By Thom Little, Ph.D.

This past weekend, I joined state legislative and corporate leaders from across the nation at the Harry S. Truman Presidential Library and Museum in Independence, Missouri. Participants heard from AJ Baime, best-selling author of “The Accidental President: Harry S. Truman and the Four Months that Changed the World” and “Truman Defeats Dewey: The 1948 Election and the Battle for the Soul of America.” Clifton Truman Daniel, the grandson of President Truman also spoke to our group. He is the author of “Growing Up with My Grandfather: Memories of Harry S. Truman” and “Dear Harry, Love Bess: Bess Truman’s Letters to Harry Truman, 1919-1943.”  Baime and Daniel both shared lessons on leadership from the life of Harry Truman that are worth repeating.

Leaders Read. Although President Truman was considered uneducated by many of the political elite because he did not attend college, he was a lifelong learner and voracious reader. In particular, he read biographies, particularly those of great leaders. According to Truman, “Not all readers are leaders, but all leaders are readers.” 

Leaders Learn from the Mistakes of History. According to Harry Truman, “The only thing new in the world is the history you don’t know” and Harry Truman knew a lot of history. In fact, AJ Baime reminded us that Truman studied historical leaders to learn what to do and what not to do. He studied Andrew Johnson, the 17th President of the United States, who also followed a great and beloved President who led America during wartime to learn what not to do. His understanding that the rise of Hitler was due in great part to the allies’ desire to crush Germany after World War I led to the Marshall Plan and a rebuilding of Germany and Japan that have seen them be among our staunchest allies for three-quarters of a century.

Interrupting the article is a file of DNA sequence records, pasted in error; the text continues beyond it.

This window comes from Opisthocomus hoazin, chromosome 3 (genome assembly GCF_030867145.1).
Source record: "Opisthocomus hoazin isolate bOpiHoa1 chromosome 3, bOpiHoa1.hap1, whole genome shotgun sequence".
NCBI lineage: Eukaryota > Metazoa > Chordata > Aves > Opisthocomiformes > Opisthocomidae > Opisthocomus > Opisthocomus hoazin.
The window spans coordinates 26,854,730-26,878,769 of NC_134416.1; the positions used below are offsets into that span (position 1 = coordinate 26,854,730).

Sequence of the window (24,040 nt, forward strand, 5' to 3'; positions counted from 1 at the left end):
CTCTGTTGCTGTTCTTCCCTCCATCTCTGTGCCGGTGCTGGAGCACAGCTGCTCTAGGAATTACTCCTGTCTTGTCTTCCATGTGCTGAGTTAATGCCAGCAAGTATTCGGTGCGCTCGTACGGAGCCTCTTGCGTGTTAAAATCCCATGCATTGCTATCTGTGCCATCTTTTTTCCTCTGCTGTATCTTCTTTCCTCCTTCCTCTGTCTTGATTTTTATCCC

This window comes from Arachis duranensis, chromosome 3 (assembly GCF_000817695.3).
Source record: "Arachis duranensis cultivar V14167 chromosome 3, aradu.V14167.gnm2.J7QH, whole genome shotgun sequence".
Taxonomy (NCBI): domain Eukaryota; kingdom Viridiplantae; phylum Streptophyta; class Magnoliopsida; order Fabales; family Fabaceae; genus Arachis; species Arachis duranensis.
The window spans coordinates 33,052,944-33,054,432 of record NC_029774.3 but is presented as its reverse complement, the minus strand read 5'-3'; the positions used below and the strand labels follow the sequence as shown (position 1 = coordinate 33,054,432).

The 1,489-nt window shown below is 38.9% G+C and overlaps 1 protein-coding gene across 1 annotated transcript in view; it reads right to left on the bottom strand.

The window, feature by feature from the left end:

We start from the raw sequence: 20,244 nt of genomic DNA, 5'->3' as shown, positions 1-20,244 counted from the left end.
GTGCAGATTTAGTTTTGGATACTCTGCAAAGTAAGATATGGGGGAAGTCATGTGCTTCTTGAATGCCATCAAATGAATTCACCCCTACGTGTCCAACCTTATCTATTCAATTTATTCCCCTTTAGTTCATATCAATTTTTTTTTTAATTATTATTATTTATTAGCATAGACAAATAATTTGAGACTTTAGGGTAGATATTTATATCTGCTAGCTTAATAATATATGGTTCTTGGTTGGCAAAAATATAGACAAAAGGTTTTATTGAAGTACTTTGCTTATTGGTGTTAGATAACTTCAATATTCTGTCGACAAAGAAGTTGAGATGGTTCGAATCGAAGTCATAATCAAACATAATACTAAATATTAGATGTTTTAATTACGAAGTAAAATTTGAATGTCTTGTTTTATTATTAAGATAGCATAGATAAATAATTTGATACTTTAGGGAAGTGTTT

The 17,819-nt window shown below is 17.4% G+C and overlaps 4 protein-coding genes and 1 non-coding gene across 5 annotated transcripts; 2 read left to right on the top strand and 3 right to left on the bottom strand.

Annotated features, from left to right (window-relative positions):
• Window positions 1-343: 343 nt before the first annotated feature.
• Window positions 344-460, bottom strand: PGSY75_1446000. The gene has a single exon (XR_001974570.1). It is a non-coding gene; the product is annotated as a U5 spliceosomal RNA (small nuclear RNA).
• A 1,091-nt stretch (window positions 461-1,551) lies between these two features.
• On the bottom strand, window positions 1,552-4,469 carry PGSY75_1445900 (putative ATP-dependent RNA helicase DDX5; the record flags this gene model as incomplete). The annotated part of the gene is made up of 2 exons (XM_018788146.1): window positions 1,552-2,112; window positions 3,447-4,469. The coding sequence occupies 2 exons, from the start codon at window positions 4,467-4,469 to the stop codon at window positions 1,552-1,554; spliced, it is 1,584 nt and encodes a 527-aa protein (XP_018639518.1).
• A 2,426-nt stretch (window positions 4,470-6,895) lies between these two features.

Leaders are Confident, but Humble. Looking back at Truman’s tenure, his humility comes through. Truman once remarked, “There are probably a million people who could have done this job better than I did it, but I had the job.” He had no illusions that he could fill the large shoes of Franklin Roosevelt, the man who had been President for more than a decade before him, but he vowed “to do all that I can for the welfare of this Nation and for the peace of the world.” Interestingly, the Truman family did their best to instill that humility in future generations. According to Daniel, Truman’s grandson, he did not find out that his grandfather had been president until the first day of first grade for fear that such knowledge “would go to his head!”

Leaders Don’t Let Failure Stop Them. Before he was elected to the United States Senate in 1934, Harry Truman had struggled at many things. After twelve years of hard labor, he decided he had had enough of farming. After that, he and a buddy bought a small oil and mining company. After a few years, he sold it at a small profit only to have its new owners strike an oil gusher soon after the sale. Then he and an army friend tried their hand at retail, opening the Truman and Jacobson Haberdashery in 1919. The store closed in 1921. But Truman did not let these challenges discourage him– despite these early failures, he was elected a County Commissioner, then US Senator, then Vice President and eventually the leader of the free world.